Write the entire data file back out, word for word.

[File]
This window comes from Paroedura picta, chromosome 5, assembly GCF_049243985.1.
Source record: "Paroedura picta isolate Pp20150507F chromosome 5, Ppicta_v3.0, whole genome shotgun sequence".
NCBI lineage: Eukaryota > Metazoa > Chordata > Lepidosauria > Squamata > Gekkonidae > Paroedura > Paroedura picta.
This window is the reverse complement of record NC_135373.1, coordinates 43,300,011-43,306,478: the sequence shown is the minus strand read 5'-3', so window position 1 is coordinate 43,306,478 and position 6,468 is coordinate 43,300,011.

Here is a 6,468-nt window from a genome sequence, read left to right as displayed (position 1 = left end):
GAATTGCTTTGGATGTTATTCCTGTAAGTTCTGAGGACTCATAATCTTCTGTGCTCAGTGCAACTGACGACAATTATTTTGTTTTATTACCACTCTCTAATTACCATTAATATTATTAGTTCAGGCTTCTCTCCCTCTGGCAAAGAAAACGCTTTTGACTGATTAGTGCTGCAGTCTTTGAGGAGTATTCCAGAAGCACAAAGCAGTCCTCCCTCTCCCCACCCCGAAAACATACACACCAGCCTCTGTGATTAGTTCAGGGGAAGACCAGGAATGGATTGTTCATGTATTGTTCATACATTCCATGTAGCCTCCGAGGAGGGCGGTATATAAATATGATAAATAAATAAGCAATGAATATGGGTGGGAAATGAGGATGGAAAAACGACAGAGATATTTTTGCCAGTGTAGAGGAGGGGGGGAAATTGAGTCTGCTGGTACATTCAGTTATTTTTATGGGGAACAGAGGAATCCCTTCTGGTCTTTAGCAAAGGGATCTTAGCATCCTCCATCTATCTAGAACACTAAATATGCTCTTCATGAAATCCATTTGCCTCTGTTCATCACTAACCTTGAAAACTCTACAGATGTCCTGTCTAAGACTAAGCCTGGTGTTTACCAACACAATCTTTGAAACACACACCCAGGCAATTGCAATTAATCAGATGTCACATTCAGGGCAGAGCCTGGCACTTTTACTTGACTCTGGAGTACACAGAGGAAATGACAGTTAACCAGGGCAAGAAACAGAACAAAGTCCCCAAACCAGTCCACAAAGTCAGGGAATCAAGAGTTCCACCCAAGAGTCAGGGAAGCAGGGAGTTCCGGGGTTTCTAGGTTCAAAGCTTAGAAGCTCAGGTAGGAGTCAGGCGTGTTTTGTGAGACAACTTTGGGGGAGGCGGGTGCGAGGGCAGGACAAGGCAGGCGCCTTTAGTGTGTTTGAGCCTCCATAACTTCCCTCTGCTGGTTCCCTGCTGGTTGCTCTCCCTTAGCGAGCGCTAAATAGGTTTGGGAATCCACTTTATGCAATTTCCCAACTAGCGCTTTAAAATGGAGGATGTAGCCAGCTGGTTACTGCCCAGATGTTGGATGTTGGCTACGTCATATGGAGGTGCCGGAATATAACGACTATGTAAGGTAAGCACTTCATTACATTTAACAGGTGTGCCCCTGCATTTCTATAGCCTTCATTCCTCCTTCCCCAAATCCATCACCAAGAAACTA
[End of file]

This window comes from Paroedura picta, chromosome 5, assembly GCF_049243985.1.
Source record: "Paroedura picta isolate Pp20150507F chromosome 5, Ppicta_v3.0, whole genome shotgun sequence".
NCBI lineage: Eukaryota > Metazoa > Chordata > Lepidosauria > Squamata > Gekkonidae > Paroedura > Paroedura picta.
This window is the reverse complement of record NC_135373.1, coordinates 43,300,011-43,306,478: the sequence shown is the minus strand read 5'-3', so window position 1 is coordinate 43,306,478 and position 6,468 is coordinate 43,300,011.

Here is a 6,468-nt window from a genome sequence, read left to right as displayed (position 1 = left end):
GAATTGCTTTGGATGTTATTCCTGTAAGTTCTGAGGACTCATAATCTTCTGTGCTCAGTGCAACTGACGACAATTATTTTGTTTTATTACCACTCTCTAATTACCATTAATATTATTAGTTCAGGCTTCTCTCCCTCTGGCAAAGAAAACGCTTTTGACTGATTAGTGCTGCAGTCTTTGAGGAGTATTCCAGAAGCACAAAGCAGTCCTCCCTCTCCCCACCCCGAAAACATACACACCAGCCTCTGTGATTAGTTCAGGGGAAGACCAGGAATGGATTGTTCATGTATTGTTCATACATTCCATGTAGCCTCCGAGGAGGGCGGTATATAAATATGATAAATAAATAAGCAATGAATATGGGTGGGAAATGAGGATGGAAAAACGACAGAGATATTTTTGCCAGTGTAGAGGAGGGGGGGAAATTGAGTCTGCTGGTACATTCAGTTATTTTTATGGGGAACAGAGGAATCCCTTCTGGTCTTTAGCAAAGGGATCTTAGCATCCTCCATCTATCTAGAACACTAAATATGCTCTTCATGAAATCCATTTGCCTCTGTTCATCACTAACCTTGAAAACTCTACAGATGTCCTGTCTAAGACTAAGCCTGGTGTTTACCAACACAATCTTTGAAACACACACCCAGGCAATTGCAATTAATCAGATGTCACATTCAGGGCAGAGCCTGGCACTTTTACTTGACTCTGGAGTACACAGAGGAAATGACAGTTAACCAGGGCAAGAAACAGAACAAAGTCCCCAAACCAGTCCACAAAGTCAGGGAATCAAGAGTTCCACCCAAGAGTCAGGGAAGCAGGGAGTTCCGGGGTTTCTAGGTTCAAAGCTTAGAAGCTCAGGTAGGAGTCAGGCGTGTTTTGTGAGACAACTTTGGGGGAGGCGGGTGCGAGGGCAGGACAAGGCAGGCGCCTTTAGTGTGTTTGAGCCTCCATAACTTCCCTCTGCTGGTTCCCTGCTGGTTGCTCTCCCTTAGCGAGCGCTAAATAGGTTTGGGAATCCACTTTATGCAATTTCCCAACTAGCGCTTTAAAATGGAGGATGTAGCCAGCTGGTTACTGCCCAGATGTTGGATGTTGGCTACGTCATATGGAGGTGCCGGAATATAACGACTATGTAAGGTAAGCACTTCATTACATTTAACAGGTGTGCCCCTGCATTTCTATAGCCTTCATTCCTCCTTCCCCAAATCCATCACCAAGAAACTA